The then 15-year-old school girl who fled London to join to ISIS in Syria now says "the poster girl thing was not my choice".
Shamima Begum was interviewed by the BBC about why she joined the militant group and says one of the reasons she joined was because of the "good life" portrayed in the group's propaganda videos.
"Not just the beheading videos, the videos they show of families and stuff in the park, the good life they can provide for you. Not just the fighting videos, but yeah the fighting videos as well, I guess."
The 19-year-old who has just given birth left Bethnal Green in London four years ago to join ISIS with two of her school friends.
She gave birth to a baby boy last weekend, after she lost two previous children in Syria and named him after her first son.
BBC's Middle East correspondent Quentin Sommerville in the interview says to Ms Begum about joining, "you helped the enemy of Britain."
Begum responds, "I wasn’t the one that put myself on the news." She added, "The poster girl thing was not my choice".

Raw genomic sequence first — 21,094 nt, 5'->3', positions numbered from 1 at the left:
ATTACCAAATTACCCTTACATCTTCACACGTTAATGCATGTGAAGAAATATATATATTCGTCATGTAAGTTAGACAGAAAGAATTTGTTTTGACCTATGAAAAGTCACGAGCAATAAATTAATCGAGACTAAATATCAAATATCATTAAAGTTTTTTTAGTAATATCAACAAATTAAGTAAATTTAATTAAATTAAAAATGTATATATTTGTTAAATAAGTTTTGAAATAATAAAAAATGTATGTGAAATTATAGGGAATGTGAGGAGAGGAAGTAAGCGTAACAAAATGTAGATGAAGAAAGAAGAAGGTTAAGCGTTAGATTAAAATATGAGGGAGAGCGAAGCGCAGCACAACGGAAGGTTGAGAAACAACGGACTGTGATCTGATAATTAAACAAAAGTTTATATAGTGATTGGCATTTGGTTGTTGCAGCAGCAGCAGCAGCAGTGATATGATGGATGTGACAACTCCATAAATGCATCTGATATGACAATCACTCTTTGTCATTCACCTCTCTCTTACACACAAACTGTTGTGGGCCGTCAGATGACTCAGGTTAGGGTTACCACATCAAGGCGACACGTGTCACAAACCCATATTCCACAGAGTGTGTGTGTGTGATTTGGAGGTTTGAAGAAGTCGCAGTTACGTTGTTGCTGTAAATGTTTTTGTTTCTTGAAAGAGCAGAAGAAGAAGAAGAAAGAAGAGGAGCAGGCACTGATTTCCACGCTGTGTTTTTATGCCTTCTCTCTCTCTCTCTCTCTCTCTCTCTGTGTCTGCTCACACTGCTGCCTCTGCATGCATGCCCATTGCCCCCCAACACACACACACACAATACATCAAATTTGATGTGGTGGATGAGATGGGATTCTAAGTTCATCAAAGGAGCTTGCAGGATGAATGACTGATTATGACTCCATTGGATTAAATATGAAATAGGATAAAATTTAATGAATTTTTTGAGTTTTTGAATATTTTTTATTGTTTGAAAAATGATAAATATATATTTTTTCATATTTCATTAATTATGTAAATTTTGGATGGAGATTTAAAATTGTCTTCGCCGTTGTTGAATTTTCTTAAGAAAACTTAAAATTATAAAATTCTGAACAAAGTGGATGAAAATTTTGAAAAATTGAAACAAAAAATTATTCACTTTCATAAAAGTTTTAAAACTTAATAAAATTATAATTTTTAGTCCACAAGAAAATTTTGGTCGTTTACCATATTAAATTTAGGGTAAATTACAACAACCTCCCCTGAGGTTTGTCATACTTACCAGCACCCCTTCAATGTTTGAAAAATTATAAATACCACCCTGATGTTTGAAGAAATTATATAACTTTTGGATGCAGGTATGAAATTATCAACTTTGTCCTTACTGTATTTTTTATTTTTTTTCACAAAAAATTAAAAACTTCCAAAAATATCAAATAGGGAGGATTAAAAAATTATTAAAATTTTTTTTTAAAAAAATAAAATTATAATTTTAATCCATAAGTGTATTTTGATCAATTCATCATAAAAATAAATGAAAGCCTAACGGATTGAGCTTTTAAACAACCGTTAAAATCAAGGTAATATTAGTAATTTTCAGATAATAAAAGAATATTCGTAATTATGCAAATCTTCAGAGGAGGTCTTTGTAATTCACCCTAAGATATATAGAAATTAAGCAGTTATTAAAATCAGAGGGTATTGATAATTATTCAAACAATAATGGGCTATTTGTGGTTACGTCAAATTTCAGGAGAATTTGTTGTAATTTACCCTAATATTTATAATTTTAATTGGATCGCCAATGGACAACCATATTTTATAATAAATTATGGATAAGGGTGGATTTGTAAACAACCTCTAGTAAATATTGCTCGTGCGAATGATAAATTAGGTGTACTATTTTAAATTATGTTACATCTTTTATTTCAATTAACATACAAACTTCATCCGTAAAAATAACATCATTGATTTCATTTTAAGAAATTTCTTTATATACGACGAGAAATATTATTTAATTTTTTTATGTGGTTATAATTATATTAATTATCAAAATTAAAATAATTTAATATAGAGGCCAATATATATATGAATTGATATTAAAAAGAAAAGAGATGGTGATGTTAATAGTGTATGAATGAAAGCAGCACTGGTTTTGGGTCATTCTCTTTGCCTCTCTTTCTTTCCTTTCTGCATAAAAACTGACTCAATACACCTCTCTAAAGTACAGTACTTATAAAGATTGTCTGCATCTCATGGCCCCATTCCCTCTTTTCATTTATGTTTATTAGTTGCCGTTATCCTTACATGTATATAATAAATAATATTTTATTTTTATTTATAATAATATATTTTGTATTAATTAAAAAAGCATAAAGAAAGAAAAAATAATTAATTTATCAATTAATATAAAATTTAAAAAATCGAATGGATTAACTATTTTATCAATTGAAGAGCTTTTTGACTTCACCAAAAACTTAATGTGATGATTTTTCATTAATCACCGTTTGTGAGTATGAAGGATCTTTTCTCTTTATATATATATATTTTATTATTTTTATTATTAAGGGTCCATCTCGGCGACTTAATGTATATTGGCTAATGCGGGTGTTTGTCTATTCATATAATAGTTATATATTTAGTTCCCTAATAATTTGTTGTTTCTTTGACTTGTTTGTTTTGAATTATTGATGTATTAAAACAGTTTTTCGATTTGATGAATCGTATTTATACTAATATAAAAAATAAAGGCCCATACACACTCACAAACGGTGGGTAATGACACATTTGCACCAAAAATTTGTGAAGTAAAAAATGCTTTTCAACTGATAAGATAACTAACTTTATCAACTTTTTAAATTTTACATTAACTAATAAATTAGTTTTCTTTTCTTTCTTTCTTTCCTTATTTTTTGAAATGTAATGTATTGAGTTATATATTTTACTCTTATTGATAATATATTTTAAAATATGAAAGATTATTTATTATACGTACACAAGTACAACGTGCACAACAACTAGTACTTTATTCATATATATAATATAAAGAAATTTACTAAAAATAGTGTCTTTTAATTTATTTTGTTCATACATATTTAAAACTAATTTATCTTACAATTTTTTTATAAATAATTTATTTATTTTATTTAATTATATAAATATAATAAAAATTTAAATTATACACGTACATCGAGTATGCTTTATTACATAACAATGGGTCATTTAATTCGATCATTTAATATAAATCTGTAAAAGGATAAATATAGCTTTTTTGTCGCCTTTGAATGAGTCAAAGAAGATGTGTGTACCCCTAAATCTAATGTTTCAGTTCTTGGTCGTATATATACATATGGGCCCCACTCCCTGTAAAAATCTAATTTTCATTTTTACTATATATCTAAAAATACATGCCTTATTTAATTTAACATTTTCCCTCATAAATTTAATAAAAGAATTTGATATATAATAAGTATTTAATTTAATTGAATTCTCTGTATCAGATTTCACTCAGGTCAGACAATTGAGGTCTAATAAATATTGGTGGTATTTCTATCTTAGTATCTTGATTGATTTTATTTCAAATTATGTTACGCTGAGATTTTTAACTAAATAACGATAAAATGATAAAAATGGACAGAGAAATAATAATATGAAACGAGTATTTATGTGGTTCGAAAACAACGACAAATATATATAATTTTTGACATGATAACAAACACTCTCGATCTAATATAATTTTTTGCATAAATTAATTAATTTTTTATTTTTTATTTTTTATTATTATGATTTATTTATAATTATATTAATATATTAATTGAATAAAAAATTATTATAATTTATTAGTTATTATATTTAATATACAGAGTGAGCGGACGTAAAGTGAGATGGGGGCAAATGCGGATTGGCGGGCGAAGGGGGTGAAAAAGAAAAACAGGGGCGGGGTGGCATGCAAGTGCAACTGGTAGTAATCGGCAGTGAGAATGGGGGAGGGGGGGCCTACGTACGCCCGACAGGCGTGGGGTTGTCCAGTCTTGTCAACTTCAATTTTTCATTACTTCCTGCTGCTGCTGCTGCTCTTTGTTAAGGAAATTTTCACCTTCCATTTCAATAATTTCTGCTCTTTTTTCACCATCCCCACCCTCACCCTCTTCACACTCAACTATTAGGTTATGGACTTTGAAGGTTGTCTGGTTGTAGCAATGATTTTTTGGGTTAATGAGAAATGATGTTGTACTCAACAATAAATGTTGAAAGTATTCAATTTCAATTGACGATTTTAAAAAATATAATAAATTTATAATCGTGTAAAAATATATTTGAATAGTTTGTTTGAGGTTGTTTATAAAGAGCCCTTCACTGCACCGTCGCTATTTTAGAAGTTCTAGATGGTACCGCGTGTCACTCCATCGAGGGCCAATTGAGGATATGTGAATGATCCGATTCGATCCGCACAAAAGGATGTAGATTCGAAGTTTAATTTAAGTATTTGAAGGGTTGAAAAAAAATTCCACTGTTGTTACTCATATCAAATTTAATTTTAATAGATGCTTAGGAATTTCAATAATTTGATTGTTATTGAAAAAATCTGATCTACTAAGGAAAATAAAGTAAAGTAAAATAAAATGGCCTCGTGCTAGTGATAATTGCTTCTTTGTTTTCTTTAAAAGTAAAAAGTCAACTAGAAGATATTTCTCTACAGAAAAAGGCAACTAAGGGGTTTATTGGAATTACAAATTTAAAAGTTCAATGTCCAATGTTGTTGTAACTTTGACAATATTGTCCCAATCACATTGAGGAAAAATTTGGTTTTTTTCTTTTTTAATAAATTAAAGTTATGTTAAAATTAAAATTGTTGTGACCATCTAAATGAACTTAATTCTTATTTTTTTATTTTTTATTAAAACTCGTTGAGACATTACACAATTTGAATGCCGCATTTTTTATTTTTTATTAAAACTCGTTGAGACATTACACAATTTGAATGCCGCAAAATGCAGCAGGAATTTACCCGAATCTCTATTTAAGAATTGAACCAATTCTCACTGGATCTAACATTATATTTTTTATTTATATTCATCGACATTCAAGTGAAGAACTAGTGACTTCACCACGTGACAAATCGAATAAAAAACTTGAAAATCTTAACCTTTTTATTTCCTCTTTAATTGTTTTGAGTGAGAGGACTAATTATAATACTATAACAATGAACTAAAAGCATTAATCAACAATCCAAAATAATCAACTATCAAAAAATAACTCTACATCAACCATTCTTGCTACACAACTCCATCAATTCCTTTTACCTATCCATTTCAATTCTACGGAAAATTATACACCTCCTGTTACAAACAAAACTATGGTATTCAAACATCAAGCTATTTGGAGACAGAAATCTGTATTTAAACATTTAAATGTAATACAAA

Sommerville gave her an opportunity to apologise to some of the people who were murdered by ISIS and asked her if she had heard about the Manchester Arena attack.
Twenty-three people including the attacker died in the suicide bombing at the arena in Mancheter on May 22, 2017.
"I do feel it is wrong that innocent people did get killed. It’s one thing to kill a soldier that is firing at you, it’s self-defence, but to kill people like women and children, just like the women and children in Baghuz (Syria) that are being killed right now unjustly by the bombings. It's a two-way thing really.
"It’s kind of retaliation. Their justification it that it was retaliation. So I thought I was a fair justification."
Ms Begum said she was sorry for all the families who had lost people because of terror attacks in the UK and other countries.
"That wasn't fair on them," she said. "They weren't fighting anyone. They weren't causing any harm. But neither was I and neither were other women who are being killed right now back in Baghuz."
She tells Sommerville that she "doesn’t actually agree with everything they’ve (ISIS) done" and now wants the UK’s forgiveness.
"I actually do support some British values and I am willing to go back to the UK and settle back again and rehabilitate and that stuff,” she says.
Home Secretary Sajid Javid told British MPs that he "would not hesitate to prevent" the return of Britons who travelled to Syria to join ISIS.
Under international law the UK cannot actually leave people stateless but he says she could be "questioned, investigated and potentially prosecuted".